CASE STUDIES FOR THE USE OF INFRASPECIFIC CLASSIFICATIONS IN MANAGING GERMPLASM COLLECTIONS OF CULTIVATED PLANTS
Rational categories of infraspecific diversity are useful for structuring a genebank collection, when discussing gene?erosion and for making management decisions for maintenance of ex-situ germplasm collections. The interrelated history of ex?situ germplasm collections and the concept of infraspecific classifications in cultivated plants are briefly outlined. The diversity of oat (Avena sativa), flax (Linum usitatissimum) and coriander (Coriandrum sativum) are considered for discussing their infraspecific diversity as reflected by taxonomy and nomenclature. Phenotypic diversity as evident from characterization data generated at the national genebanks in Canada and Germany and the most significant taxonomic literature for these species form the basis of this discussion. The rationals for distinguishing three subspecies of Avena sativa, four convarieties of Linum usitatissimum and three subspecies of Coriandrum sativum are discussed. The goal of this paper is to demonstrate the usefulness and the limitations of formal infraspecific groupings from a genebank perspective. It is suggested that infraspecific classifications should be complementary and the highest infraspecific ranks should divide the species into the most relevant groups from an agronomic or horticultural perspective. More elaborated classifications are useful for special investigations into the diversity of a crop.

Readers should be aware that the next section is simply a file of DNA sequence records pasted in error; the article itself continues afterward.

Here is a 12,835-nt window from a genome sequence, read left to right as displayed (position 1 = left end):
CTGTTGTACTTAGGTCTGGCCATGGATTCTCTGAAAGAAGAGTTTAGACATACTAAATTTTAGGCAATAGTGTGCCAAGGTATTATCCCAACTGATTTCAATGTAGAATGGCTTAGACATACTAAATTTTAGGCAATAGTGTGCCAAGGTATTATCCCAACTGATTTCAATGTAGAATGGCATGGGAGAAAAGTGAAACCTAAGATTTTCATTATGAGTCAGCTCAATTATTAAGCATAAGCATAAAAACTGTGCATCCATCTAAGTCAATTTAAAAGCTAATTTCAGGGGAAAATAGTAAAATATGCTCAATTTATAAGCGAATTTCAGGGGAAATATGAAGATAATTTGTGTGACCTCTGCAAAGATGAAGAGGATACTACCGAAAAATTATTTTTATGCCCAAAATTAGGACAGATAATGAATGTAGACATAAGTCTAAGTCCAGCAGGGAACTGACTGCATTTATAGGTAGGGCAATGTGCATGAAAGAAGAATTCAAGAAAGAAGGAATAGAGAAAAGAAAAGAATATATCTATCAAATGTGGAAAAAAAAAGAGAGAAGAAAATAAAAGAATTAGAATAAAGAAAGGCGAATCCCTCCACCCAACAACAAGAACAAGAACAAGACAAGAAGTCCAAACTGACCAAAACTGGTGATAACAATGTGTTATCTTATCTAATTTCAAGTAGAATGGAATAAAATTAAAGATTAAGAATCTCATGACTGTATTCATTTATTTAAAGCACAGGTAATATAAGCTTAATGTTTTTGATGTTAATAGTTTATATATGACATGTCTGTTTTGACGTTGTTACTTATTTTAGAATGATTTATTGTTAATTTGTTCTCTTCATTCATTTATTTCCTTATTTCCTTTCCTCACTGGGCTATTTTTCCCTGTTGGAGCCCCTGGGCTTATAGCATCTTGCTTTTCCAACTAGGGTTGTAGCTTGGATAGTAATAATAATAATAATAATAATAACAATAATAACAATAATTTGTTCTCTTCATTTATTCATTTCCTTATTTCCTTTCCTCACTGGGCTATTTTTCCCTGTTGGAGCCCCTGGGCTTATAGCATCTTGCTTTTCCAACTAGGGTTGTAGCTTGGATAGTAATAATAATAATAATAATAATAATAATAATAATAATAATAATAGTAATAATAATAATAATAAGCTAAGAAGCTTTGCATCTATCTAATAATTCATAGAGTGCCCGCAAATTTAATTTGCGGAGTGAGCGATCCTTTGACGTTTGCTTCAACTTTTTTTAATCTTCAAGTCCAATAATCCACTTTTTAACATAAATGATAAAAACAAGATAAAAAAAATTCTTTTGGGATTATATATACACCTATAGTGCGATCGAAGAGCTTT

Diederichsen, A. (2004). CASE STUDIES FOR THE USE OF INFRASPECIFIC CLASSIFICATIONS IN MANAGING GERMPLASM COLLECTIONS OF CULTIVATED PLANTS. Acta Hortic. 634, 127-139
Avena sativa, culton concept, Coriandrum sativum, Linum usitatissimum, nomenclature, phenotypic diversity